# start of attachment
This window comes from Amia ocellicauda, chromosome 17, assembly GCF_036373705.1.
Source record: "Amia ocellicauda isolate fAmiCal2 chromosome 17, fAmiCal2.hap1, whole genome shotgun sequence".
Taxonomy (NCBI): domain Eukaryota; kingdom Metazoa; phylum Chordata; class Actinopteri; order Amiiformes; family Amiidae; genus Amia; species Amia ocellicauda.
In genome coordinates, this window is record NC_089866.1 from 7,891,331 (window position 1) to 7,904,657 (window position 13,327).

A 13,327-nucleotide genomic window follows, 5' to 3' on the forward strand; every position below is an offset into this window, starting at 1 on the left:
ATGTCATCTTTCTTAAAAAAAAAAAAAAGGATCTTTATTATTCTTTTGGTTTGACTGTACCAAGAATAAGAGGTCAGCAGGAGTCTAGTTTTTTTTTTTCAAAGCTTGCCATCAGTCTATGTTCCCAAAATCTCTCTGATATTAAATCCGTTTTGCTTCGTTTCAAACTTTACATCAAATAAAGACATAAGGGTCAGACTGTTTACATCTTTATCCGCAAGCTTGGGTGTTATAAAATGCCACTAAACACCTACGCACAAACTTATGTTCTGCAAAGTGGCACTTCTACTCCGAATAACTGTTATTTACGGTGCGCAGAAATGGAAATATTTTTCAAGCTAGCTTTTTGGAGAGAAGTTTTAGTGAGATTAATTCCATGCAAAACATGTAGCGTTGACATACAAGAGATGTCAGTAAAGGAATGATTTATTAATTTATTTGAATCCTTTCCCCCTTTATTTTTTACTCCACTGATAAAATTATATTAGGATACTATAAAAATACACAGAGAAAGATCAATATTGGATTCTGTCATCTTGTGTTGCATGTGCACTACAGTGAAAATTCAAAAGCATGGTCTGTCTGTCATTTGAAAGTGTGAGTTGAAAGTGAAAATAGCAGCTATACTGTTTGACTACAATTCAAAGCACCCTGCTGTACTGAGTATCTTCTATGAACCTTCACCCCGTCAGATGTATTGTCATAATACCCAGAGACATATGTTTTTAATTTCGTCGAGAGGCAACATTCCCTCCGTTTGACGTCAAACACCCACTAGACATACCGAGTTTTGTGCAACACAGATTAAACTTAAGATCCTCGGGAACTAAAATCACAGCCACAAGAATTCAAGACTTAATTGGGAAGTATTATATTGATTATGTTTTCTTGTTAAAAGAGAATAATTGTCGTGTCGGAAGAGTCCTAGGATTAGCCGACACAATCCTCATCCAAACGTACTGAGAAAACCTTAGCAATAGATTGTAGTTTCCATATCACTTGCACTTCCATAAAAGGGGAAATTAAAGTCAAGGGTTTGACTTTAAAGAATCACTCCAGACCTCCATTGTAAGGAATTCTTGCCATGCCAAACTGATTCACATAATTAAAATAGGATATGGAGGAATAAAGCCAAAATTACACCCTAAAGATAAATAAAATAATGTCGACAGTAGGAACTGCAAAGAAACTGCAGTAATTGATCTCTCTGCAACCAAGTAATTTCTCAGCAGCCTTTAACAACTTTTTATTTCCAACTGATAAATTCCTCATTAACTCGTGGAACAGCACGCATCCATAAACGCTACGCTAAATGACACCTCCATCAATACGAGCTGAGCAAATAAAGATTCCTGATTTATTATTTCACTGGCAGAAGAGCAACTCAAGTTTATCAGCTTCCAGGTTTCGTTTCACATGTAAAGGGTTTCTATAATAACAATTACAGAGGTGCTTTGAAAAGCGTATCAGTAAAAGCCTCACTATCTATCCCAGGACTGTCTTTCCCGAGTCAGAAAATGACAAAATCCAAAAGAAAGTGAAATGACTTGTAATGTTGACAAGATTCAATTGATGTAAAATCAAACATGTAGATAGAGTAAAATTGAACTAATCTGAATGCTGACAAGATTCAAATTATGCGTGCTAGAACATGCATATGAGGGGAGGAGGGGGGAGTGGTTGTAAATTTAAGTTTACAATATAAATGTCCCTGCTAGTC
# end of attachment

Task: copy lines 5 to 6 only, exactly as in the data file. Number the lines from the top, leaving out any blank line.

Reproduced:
A 13,327-nucleotide genomic window follows, 5' to 3' on the forward strand; every position below is an offset into this window, starting at 1 on the left:
ATGTCATCTTTCTTAAAAAAAAAAAAAAGGATCTTTATTATTCTTTTGGTTTGACTGTACCAAGAATAAGAGGTCAGCAGGAGTCTAGTTTTTTTTTTTCAAAGCTTGCCATCAGTCTATGTTCCCAAAATCTCTCTGATATTAAATCCGTTTTGCTTCGTTTCAAACTTTACATCAAATAAAGACATAAGGGTCAGACTGTTTACATCTTTATCCGCAAGCTTGGGTGTTATAAAATGCCACTAAACACCTACGCACAAACTTATGTTCTGCAAAGTGGCACTTCTACTCCGAATAACTGTTATTTACGGTGCGCAGAAATGGAAATATTTTTCAAGCTAGCTTTTTGGAGAGAAGTTTTAGTGAGATTAATTCCATGCAAAACATGTAGCGTTGACATACAAGAGATGTCAGTAAAGGAATGATTTATTAATTTATTTGAATCCTTTCCCCCTTTATTTTTTACTCCACTGATAAAATTATATTAGGATACTATAAAAATACACAGAGAAAGATCAATATTGGATTCTGTCATCTTGTGTTGCATGTGCACTACAGTGAAAATTCAAAAGCATGGTCTGTCTGTCATTTGAAAGTGTGAGTTGAAAGTGAAAATAGCAGCTATACTGTTTGACTACAATTCAAAGCACCCTGCTGTACTGAGTATCTTCTATGAACCTTCACCCCGTCAGATGTATTGTCATAATACCCAGAGACATATGTTTTTAATTTCGTCGAGAGGCAACATTCCCTCCGTTTGACGTCAAACACCCACTAGACATACCGAGTTTTGTGCAACACAGATTAAACTTAAGATCCTCGGGAACTAAAATCACAGCCACAAGAATTCAAGACTTAATTGGGAAGTATTATATTGATTATGTTTTCTTGTTAAAAGAGAATAATTGTCGTGTCGGAAGAGTCCTAGGATTAGCCGACACAATCCTCATCCAAACGTACTGAGAAAACCTTAGCAATAGATTGTAGTTTCCATATCACTTGCACTTCCATAAAAGGGGAAATTAAAGTCAAGGGTTTGACTTTAAAGAATCACTCCAGACCTCCATTGTAAGGAATTCTTGCCATGCCAAACTGATTCACATAATTAAAATAGGATATGGAGGAATAAAGCCAAAATTACACCCTAAAGATAAATAAAATAATGTCGACAGTAGGAACTGCAAAGAAACTGCAGTAATTGATCTCTCTGCAACCAAGTAATTTCTCAGCAGCCTTTAACAACTTTTTATTTCCAACTGATAAATTCCTCATTAACTCGTGGAACAGCACGCATCCATAAACGCTACGCTAAATGACACCTCCATCAATACGAGCTGAGCAAATAAAGATTCCTGATTTATTATTTCACTGGCAGAAGAGCAACTCAAGTTTATCAGCTTCCAGGTTTCGTTTCACATGTAAAGGGTTTCTATAATAACAATTACAGAGGTGCTTTGAAAAGCGTATCAGTAAAAGCCTCACTATCTATCCCAGGACTGTCTTTCCCGAGTCAGAAAATGACAAAATCCAAAAGAAAGTGAAATGACTTGTAATGTTGACAAGATTCAATTGATGTAAAATCAAACATGTAGATAGAGTAAAATTGAACTAATCTGAATGCTGACAAGATTCAAATTATGCGTGCTAGAACATGCATATGAGGGGAGGAGGGGGGAGTGGTTGTAAATTTAAGTTTACAATATAAATGTCCCTGCTAGTC